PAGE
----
One More Page Books

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Tuesday, September 28, 2010

Busy, Busy, Busy...but still some time to read

Lauren Oliver's new book, Delirium, comes out in Feb 2011. Love is a disease, but you can't be "cured" until you are 18, so kids must be protected during the dangerous period prior to the cure. The cure will keep you "happy and safe forever." At the beginning of each chapter, Oliver takes famous quotes and bible passages and turns them on their ear for this new world when love is illegal. Regulators, invalids, the Wilds, sympathizers. No matter how you fight it, love will find a way.

On a totally different note, Jon Krakauer's Where Men Win Glory about Pat Tillman, is disturbing, but like Delirium in one key way. In both books, governments, sure they are right, will go to great lengths to move forward their beliefs. In an aside, I was reminded about the meaning of snafu from soldiers in the 1940's (appropriate word for events in this book): Situation Normal; All F**ed Up.

Hadn't read any of Michael Chabon's books previously, although they've been on my list. Drawn into The Yiddish Policemen's Union and had to really read this closely. It's a complex mystery set in Federal District of Sitka, a "temporary" safe haven created in the wake of the Holocaust and the 1948 collapse of the state of Israel. The end of the "temporary" haven is fast approaching and different players are looking to move in. Chabon has a way of inserting wonderful descriptions that made me go back and re-read them (did that really say that!??!). Great book.

Saturday, September 18, 2010

The Right Stuff can be Scary (and Gross): Packing for Mars

My wonderful sister reviewed Mary Roach's Packing for Mars which I have not had the pleasure of reading yet. After hearing Mary speak at BookExpo in June, I have been singing her praises far and wide as she had the entire audience, incl. host Jon Stewart, gasping and laughing throughout her talk. After reading her book, you too many wonder (as she did) about the wisdom of inviting her to speak at breakfast. Without further ado, the review:

Did you ever wonder why almost every time there is a news story about the International Space Station (ISS), they have a clogged toilet up there? In her latest book, Packing for Mars: The Curious Science of Life in the Void, Mary Roach will clue you in on that as well as the good, the bad, and the excruciatingly unpleasant aspects of space travel (see chapter 14 for more about the ISS plumbing problems). You may have seen her on the Daily Show with Jon Stewart or heard Craig Finn Of 'The Hold Steady' answer questions about the book on the NPR quiz show, Wait Wait ... Don’t tell me! this past July 24. I first became aware of her books when I saw her on C-SPAN 2’s Book TV talking about her previous book, Stiff: The Curious Life of Cadavers (simultaneously icky and interesting).

Caveat: while her books are certainly educational, they are definitely not for the faint of heart and probably not intended for most pre-adolescent children. It cuts right to the heart of how the US and Soviets ran their space programs, what they did to both humans and animals to get things to work, and what those largely forgotten astronauts and cosmonauts endured to keep us enraptured over 40 years ago. And it’s not a pretty picture, even in the future.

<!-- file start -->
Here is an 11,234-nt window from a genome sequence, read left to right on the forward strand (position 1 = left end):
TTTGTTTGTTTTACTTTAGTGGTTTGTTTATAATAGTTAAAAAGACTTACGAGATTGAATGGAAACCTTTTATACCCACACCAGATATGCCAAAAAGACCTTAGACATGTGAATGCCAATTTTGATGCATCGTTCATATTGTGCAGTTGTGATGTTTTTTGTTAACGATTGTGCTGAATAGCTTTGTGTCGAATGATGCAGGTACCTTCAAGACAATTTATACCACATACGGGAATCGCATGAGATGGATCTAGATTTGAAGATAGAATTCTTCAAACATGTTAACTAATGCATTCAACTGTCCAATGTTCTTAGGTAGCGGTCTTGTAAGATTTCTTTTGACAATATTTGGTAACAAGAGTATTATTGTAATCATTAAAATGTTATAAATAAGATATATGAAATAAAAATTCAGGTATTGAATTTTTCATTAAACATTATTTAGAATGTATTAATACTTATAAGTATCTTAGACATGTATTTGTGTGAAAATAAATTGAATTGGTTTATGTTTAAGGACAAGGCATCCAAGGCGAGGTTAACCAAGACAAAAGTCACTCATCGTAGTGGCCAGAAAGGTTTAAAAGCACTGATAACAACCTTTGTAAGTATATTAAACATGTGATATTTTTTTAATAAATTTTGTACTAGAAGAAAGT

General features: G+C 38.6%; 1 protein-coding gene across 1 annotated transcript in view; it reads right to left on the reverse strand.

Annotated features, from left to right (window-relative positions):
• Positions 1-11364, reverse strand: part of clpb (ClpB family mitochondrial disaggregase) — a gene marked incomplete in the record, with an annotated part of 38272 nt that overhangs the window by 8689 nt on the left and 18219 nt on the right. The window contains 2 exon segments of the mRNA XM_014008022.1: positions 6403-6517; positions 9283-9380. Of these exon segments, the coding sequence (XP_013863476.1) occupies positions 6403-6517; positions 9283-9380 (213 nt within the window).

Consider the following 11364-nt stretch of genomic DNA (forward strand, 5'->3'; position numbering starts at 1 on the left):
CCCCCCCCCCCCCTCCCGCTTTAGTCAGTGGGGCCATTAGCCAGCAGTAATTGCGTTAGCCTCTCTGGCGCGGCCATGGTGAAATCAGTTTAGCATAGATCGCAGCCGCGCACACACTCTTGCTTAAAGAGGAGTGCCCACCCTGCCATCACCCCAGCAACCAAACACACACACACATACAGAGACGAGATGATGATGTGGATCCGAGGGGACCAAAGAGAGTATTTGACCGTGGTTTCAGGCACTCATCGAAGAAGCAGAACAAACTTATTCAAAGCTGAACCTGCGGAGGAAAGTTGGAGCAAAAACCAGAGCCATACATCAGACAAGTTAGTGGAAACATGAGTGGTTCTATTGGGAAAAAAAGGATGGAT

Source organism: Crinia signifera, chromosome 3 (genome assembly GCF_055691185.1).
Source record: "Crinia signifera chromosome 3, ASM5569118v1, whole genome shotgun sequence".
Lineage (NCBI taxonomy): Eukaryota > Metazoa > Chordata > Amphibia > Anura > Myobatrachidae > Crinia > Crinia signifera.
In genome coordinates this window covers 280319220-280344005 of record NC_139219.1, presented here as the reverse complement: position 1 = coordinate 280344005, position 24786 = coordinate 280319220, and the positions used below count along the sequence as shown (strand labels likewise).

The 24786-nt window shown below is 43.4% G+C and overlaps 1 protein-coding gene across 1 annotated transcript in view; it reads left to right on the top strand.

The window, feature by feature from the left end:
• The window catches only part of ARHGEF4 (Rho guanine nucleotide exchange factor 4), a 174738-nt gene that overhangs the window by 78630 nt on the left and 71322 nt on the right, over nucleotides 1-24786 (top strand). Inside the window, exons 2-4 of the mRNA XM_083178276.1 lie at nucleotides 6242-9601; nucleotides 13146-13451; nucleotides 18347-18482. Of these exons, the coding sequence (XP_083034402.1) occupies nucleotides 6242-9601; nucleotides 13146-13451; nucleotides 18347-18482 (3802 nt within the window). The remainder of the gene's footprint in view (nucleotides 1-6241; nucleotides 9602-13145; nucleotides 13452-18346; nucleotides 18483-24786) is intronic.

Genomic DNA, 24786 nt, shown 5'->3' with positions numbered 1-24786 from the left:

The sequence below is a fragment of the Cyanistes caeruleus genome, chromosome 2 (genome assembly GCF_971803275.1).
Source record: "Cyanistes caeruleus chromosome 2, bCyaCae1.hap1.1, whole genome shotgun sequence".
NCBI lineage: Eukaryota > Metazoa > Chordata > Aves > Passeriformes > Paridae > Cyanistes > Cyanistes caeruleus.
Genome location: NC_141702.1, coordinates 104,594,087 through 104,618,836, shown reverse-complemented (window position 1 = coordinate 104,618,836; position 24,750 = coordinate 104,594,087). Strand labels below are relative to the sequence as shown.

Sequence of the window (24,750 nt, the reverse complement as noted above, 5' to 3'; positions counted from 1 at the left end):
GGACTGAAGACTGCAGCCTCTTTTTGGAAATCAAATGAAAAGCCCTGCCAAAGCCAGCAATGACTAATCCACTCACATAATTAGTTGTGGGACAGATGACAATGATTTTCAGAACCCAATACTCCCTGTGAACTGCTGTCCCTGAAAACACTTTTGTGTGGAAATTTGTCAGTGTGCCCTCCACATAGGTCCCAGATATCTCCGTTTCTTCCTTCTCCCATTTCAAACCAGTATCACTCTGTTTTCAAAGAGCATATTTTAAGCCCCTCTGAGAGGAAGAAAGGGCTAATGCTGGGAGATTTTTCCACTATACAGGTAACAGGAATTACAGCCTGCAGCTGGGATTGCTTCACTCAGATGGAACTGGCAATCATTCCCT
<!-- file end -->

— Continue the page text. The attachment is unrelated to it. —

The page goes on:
That said, with her tongue-in-cheek style, Mary tackles all of those questions us non-astronauts ask about space travel:
• Tom Wolfe’s The Right Stuff gave us the American perspective but how do the Japanese select their astronaut candidates?
• How difficult is it to work in zero gravity (and how lousy can it really make you feel)?
• Will personal hygiene become more medieval than metrosexual?
• In order to reduce weight and waste, will future astronauts have to eat their clothes (or worse)?
• What will the impact of long-term space flight (e.g., two years to and from Mars) have on physiology and personal relationships?
These and many other questions are being carefully over-planned, leading to many fraught-filled adventures here on Earth. As the subtitle on one of her chapters notes, “Planning a Moon Expedition is Tough, but Not as Tough as Planning a Simulated One.”

Wednesday, September 8, 2010

Where Men Win Glory

Jon Krakauer's books never fail to draw me in, although I admit it took a while for this one about Pat Tillman to capture my full attention.

The books starts with Pat's upbringing, the influence of his parents and relationship with his brother, Kevin and wife Marie. Intermingled with Pat's story are chapters on what is happening in the rest of the world which set the scene for the war Pat will be joining. In these early chapters, he grows into someone almost too good to be true. Fortunately Krakauer also shows Pat's intensity and inability to suffer fools (who seem to be plentiful).

When Pat goes to Iraq and later to Afghanistan, that's when the book became engrossing. Even knowing the story of the cover-up regarding the circumstances of his death, the telling does not lose the ability to shock and disillusion us. I applaud the perseverance of Pat's family, friends and others who persisted in knowing the truth and for, as always, Krakauer's excellent research skills.

Tuesday, September 7, 2010

Things are speeding up for the store

Nice piece in Publishers Weekly about One More Page. It generated a bunch of calls from publishers reps which is wonderful. Things are moving along with the floor plan finalized work on the store will begin soon (hopefully!).

Things are starting to come together!